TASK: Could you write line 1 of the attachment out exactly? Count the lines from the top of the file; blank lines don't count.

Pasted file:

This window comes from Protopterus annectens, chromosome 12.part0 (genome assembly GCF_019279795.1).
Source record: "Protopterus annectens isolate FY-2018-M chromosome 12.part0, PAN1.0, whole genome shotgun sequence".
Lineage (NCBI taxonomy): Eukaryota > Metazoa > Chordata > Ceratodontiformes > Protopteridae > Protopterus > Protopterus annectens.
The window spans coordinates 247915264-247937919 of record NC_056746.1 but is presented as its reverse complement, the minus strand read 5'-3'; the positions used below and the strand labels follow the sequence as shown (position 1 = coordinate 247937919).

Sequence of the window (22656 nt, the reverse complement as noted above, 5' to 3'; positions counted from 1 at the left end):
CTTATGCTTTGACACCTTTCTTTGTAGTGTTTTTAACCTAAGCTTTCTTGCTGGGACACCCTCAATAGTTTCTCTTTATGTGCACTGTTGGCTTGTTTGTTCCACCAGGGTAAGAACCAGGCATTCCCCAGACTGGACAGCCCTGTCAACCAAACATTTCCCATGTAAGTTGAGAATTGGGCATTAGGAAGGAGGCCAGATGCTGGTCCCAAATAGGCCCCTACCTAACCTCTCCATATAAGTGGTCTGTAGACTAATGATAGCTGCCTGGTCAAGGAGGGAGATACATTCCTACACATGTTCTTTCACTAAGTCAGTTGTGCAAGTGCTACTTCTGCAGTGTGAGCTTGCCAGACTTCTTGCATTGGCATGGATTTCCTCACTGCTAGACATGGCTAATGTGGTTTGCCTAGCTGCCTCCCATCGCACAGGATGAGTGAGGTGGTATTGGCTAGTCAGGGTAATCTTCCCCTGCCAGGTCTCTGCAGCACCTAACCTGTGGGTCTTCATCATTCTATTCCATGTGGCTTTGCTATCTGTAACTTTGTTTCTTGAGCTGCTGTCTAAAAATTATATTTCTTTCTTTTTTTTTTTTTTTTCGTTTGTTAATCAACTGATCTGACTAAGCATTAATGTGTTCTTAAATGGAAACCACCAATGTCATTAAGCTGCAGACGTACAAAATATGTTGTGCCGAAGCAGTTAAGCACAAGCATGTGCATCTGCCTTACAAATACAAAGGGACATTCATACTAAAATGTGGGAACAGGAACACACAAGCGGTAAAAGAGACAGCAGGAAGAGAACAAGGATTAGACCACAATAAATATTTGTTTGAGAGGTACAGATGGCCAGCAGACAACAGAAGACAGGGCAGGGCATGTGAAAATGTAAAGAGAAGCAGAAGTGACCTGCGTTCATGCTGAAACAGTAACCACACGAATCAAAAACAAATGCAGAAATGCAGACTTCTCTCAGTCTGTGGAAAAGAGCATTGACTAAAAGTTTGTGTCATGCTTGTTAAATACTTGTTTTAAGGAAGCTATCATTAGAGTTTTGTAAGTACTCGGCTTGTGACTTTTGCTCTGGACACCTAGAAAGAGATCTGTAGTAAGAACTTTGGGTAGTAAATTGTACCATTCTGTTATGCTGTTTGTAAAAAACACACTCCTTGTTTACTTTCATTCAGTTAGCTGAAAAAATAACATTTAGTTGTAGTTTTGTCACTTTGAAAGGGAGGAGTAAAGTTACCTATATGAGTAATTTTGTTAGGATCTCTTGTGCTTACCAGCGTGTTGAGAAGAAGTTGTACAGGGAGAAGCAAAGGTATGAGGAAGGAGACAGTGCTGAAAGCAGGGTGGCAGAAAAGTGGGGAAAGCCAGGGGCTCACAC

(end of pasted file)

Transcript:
This window comes from Protopterus annectens, chromosome 12.part0 (genome assembly GCF_019279795.1).